Barring a few exceptions, most European languages are part of Indo-European group. Within the Indo-European family, there are various sub-categories. One of these is the Germanic family. All modern Germanic languages are descended from a common ancestor traditionally called as Proto-Germanic.
This family is further divided into 3 parts (i) North Germanic (Norwegian, Icelandic, Faroese, Swedish, Danish), (ii)West Germanic (English, Frisian, Flemish, Dutch, Afrikaans, German, Yiddish) and (iii) Defunct East Germanic branch consisted of Gothic, Vandalic and Burgundian, no longer exist.
Many scholars believe that since Goths came from North Europe. Therefore the eastern Germanic languages were probably variants of the Nordic family of languages. Even though most went extinct without leaving much written attestation.
The last known text was found in Crimea region, historically a sparsely populated region in the 18th century and that is why it is referred as Crimean Gothic.
History of Scandinavian and Nordic Languages
In some far distant time, People in North-Central Europe use to speak some variants of the Germanic group. That is why it is called North Germanic or Nordic languages. Sweden, Denmark, Norway, Iceland, Finland, Faroe Island) are referred as Nordic countries whereas “Scandinavia” is commonly used for Denmark, Norway and Sweden. Therefore, Scandinavia can thus be considered a subset of the Nordic countries.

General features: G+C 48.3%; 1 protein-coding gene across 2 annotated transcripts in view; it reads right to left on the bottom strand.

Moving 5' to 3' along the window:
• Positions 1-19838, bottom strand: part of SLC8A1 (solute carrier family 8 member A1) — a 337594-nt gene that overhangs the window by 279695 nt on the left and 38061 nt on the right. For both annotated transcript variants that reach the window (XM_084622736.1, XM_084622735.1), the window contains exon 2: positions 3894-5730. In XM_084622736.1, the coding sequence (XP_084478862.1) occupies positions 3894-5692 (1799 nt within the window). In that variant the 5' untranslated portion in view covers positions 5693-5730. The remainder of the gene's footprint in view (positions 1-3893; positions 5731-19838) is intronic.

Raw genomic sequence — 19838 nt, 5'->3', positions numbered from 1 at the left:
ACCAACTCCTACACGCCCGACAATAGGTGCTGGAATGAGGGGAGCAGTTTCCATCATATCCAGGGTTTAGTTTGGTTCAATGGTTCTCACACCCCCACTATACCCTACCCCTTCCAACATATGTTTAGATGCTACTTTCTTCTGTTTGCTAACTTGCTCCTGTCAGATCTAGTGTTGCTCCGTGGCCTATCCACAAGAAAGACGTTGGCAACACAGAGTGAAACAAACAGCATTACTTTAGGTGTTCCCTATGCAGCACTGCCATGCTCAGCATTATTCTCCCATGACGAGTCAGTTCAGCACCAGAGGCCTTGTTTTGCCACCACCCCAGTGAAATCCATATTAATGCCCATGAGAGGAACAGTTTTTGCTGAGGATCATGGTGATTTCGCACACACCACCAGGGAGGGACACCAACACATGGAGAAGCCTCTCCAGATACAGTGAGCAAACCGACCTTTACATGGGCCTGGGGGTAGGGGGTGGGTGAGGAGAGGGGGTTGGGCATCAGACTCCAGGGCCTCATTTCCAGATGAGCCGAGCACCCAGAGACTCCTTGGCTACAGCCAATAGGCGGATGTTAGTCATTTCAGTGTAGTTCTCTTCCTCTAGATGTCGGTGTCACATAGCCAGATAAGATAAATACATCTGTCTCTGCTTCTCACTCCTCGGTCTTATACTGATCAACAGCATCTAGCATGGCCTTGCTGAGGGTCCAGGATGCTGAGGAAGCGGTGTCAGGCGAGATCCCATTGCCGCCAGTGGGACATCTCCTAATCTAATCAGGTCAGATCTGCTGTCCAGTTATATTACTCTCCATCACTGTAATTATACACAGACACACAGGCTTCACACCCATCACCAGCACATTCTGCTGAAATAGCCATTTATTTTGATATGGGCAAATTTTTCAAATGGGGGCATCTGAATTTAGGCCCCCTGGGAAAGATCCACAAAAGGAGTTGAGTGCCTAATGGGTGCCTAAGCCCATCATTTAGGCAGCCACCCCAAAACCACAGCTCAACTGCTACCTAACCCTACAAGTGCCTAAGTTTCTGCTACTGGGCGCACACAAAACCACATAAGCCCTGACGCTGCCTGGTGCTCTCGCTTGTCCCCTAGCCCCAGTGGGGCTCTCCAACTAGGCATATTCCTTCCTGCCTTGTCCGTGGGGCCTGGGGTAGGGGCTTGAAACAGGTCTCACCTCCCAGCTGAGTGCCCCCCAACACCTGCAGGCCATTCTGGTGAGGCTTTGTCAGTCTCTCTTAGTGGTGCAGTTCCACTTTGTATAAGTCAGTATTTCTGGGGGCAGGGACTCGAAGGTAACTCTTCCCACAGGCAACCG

They share enough common lexical, grammatical features and phonetics to prove a common origin. Over a period of several centuries, It was divided between west and east Scandinavian.
The division was started in the 8th century during the period of Viking. Originally, the difference between West and East Scandinavian dialects/languages were quite small but later by the 16th century, the difference was considerably noticeable.
Nowadays, East and West Scandinavian languages are now also reconfigured into Insular Scandinavian (Icelandic and Faroese) and Continental Scandinavian (Swedish, Danish and Norwegian).